It will take time for developers to optimize games, and there’s no guarantee this will affect many titles. Don’t expect patches that improve the graphics on all your favorite releases. Still, this is a welcome move that could make the Xbox Series S a more viable option if you’d rather not splurge on its pricier counterpart.

All products recommended by Engadget are selected by our editorial team, independent of our parent company. Some of our stories include affiliate links. If you buy something through one of these links, we may earn an affiliate commission.

Repost: Original Source and Author Link

Categories
Game

The best Xbox games for 2022

All products recommended by Engadget are selected by our editorial team, independent of our parent company. Some of our stories include affiliate links. If you buy something through one of these links, we may earn an affiliate commission.

A series of missteps put Microsoft in second place before the Xbox One even came out. With the launch of the Xbox Series X and S, though, Microsoft is in a great position to compete. Both are well-priced, well-specced consoles with a huge library of games spanning two decades.

Microsoft’s console strategy is unique. Someone with a 7-year old Xbox One has access to an almost-identical library of games as the owner of a brand-new Xbox Series X. That makes it difficult to maintain meaningfully different lists for its various consoles — at least for now. But while “next-gen” exclusives may be few and far between, with PS4 outselling Xbox One by a reported two-to-one, there are a lot of gamers who simply haven’t experienced much of what Microsoft has had to offer since the mid ‘10s.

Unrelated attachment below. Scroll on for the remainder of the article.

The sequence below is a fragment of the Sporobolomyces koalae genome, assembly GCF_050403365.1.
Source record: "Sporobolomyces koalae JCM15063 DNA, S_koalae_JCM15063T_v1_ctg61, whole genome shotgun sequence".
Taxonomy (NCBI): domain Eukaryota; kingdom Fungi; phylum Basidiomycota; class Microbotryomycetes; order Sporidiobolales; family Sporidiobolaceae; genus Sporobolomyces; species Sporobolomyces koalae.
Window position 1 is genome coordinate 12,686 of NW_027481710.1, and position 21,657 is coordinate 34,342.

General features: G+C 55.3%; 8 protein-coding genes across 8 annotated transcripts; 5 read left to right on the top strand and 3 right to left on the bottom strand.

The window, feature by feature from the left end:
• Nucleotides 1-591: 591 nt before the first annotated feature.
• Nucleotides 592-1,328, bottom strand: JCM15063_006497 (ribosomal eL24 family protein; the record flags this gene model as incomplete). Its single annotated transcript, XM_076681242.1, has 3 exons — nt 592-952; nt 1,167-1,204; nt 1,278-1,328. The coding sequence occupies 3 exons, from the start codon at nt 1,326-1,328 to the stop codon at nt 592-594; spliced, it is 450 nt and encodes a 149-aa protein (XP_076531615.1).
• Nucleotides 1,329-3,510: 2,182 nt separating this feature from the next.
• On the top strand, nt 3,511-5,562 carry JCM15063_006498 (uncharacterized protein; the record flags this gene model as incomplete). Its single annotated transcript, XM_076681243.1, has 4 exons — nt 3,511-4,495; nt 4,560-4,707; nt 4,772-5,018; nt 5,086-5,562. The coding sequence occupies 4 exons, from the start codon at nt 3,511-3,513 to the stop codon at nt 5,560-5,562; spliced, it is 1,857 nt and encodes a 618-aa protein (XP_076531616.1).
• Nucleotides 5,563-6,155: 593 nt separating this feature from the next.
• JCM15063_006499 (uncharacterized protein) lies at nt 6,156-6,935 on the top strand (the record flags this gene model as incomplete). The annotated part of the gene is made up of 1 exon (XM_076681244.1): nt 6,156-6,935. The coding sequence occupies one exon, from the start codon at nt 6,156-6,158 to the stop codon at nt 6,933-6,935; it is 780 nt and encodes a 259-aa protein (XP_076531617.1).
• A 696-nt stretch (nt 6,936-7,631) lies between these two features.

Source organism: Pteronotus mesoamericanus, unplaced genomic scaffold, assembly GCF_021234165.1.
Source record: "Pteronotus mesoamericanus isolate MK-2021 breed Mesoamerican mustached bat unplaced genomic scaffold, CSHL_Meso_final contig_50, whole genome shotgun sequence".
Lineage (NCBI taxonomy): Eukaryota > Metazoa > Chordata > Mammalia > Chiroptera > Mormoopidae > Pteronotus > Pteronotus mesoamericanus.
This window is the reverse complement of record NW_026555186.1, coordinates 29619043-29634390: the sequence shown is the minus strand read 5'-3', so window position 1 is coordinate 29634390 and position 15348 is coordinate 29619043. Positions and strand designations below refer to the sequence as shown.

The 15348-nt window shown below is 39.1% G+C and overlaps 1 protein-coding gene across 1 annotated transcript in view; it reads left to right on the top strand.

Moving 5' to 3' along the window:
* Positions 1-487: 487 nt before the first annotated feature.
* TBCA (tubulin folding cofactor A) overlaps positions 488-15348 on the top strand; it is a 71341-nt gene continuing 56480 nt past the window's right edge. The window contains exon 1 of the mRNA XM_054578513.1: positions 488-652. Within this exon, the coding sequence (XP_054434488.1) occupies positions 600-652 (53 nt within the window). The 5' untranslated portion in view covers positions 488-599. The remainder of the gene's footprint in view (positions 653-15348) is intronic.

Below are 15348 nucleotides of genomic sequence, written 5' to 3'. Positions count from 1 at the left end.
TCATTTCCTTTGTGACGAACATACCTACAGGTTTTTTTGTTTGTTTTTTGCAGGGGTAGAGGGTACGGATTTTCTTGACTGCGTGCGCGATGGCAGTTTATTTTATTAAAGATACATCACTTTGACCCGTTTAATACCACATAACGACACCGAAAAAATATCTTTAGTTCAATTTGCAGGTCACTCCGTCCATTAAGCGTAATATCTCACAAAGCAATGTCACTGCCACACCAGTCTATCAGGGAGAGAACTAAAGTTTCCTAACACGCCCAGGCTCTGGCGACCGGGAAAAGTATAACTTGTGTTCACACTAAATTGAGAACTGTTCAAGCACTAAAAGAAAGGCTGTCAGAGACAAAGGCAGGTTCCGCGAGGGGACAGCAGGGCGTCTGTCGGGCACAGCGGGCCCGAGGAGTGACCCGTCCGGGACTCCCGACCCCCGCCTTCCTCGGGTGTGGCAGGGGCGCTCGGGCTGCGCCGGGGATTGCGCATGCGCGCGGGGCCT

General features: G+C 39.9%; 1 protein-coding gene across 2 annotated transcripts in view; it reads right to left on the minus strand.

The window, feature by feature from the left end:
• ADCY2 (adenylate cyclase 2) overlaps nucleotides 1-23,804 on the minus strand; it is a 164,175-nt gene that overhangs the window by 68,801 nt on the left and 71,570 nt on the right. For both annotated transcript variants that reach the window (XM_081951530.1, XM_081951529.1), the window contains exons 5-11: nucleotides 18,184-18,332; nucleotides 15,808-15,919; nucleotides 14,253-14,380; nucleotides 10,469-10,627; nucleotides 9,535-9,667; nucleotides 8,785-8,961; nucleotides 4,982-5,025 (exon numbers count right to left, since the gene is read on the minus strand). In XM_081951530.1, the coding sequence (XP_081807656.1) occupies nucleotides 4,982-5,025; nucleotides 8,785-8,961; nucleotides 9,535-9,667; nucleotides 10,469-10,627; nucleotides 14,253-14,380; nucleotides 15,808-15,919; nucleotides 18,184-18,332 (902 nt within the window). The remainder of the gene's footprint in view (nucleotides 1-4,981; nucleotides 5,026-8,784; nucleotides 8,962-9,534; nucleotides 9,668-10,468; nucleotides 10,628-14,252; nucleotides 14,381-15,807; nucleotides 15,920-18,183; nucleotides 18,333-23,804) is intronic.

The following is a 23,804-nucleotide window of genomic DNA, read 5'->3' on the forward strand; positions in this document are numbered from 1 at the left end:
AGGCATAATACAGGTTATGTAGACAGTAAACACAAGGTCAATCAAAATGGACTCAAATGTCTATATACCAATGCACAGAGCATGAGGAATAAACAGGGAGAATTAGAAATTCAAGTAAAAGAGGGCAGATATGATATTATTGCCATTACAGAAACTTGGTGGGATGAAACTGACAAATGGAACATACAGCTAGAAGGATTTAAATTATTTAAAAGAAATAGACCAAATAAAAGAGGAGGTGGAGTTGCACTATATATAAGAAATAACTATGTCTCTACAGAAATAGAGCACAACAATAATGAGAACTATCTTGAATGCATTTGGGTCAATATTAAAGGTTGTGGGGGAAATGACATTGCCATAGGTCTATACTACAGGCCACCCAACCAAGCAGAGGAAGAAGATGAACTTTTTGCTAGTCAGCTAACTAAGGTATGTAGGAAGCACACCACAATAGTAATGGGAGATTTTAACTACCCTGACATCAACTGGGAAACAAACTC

It’s with that frame of mind that we approach this list: What games would we recommend to someone picking up an Xbox today — whether it’s a Series X, a Series S, One X or One S — after an extended break from Microsoft’s consoles?

This list then, is a mixture of games exclusive to Microsoft’s consoles and cross-platform showstoppers that play best on Xbox. We’ve done our best to explain the benefits Microsoft’s systems bring to the table where appropriate. Oh, and while we understand some may have an aversion to subscription services, it’s definitely worth considering Game Pass Ultimate, which will allow you to play many of the games on this list for a monthly fee.

Control

Control

505 Games

Take the weird Twin Peaks narrative of Alan Wake, smash it together with Quantum Break‘s frenetic powers and gunplay, and you’ve got Control. Playing as a woman searching for her missing brother, you quickly learn there’s a thin line between reality and the fantastical. It’s catnip for anyone who grew up loving The X-Files and the supernatural. It’s also a prime example of a studio working at their creative heights, both refining and evolving the open-world formula that’s dominated games for the past decade.

Control on the last-gen Xbox is a mixed affair, with the One S struggling a little, but the One X being head-and-shoulders above the PS4 Pro when it comes to fidelity and smoothness. With the launch of the next-gen consoles, an ‘Ultimate Edition’ emerged which brought the ray-tracing and higher frame rates that PC gamers enjoyed to console players. Although you’ll only get those benefits as a next-gen owner, it also includes all the released DLC and is the edition we recommend buying, even if you’re not planning to immediately upgrade.